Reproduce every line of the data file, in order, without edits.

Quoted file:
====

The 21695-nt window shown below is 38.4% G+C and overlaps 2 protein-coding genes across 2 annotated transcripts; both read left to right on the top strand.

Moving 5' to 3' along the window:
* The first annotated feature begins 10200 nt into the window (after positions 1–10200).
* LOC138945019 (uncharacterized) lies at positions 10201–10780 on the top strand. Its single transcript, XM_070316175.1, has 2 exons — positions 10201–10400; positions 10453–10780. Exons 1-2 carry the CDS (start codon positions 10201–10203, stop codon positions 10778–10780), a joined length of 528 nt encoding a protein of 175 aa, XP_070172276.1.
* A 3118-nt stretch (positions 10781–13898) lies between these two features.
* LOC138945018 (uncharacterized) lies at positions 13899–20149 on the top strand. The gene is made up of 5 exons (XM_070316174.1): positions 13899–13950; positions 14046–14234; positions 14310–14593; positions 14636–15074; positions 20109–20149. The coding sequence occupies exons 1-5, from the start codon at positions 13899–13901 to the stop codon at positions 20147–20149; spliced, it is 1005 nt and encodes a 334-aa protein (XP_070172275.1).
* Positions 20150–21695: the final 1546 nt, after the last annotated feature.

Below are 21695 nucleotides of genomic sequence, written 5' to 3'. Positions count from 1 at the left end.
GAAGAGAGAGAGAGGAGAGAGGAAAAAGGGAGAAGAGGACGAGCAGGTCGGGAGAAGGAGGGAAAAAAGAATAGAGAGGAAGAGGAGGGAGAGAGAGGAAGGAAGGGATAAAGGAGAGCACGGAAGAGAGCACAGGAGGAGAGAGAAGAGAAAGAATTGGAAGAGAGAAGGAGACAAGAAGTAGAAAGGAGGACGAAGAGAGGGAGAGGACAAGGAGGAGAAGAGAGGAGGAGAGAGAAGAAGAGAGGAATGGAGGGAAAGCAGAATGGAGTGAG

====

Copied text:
The 21695-nt window shown below is 38.4% G+C and overlaps 2 protein-coding genes across 2 annotated transcripts; both read left to right on the top strand.

Moving 5' to 3' along the window:
* The first annotated feature begins 10200 nt into the window (after positions 1–10200).
* LOC138945019 (uncharacterized) lies at positions 10201–10780 on the top strand. Its single transcript, XM_070316175.1, has 2 exons — positions 10201–10400; positions 10453–10780. Exons 1-2 carry the CDS (start codon positions 10201–10203, stop codon positions 10778–10780), a joined length of 528 nt encoding a protein of 175 aa, XP_070172276.1.
* A 3118-nt stretch (positions 10781–13898) lies between these two features.
* LOC138945018 (uncharacterized) lies at positions 13899–20149 on the top strand. The gene is made up of 5 exons (XM_070316174.1): positions 13899–13950; positions 14046–14234; positions 14310–14593; positions 14636–15074; positions 20109–20149. The coding sequence occupies exons 1-5, from the start codon at positions 13899–13901 to the stop codon at positions 20147–20149; spliced, it is 1005 nt and encodes a 334-aa protein (XP_070172275.1).
* Positions 20150–21695: the final 1546 nt, after the last annotated feature.

Below are 21695 nucleotides of genomic sequence, written 5' to 3'. Positions count from 1 at the left end.
GAAGAGAGAGAGAGGAGAGAGGAAAAAGGGAGAAGAGGACGAGCAGGTCGGGAGAAGGAGGGAAAAAAGAATAGAGAGGAAGAGGAGGGAGAGAGAGGAAGGAAGGGATAAAGGAGAGCACGGAAGAGAGCACAGGAGGAGAGAGAAGAGAAAGAATTGGAAGAGAGAAGGAGACAAGAAGTAGAAAGGAGGACGAAGAGAGGGAGAGGACAAGGAGGAGAAGAGAGGAGGAGAGAGAAGAAGAGAGGAATGGAGGGAAAGCAGAATGGAGTGAG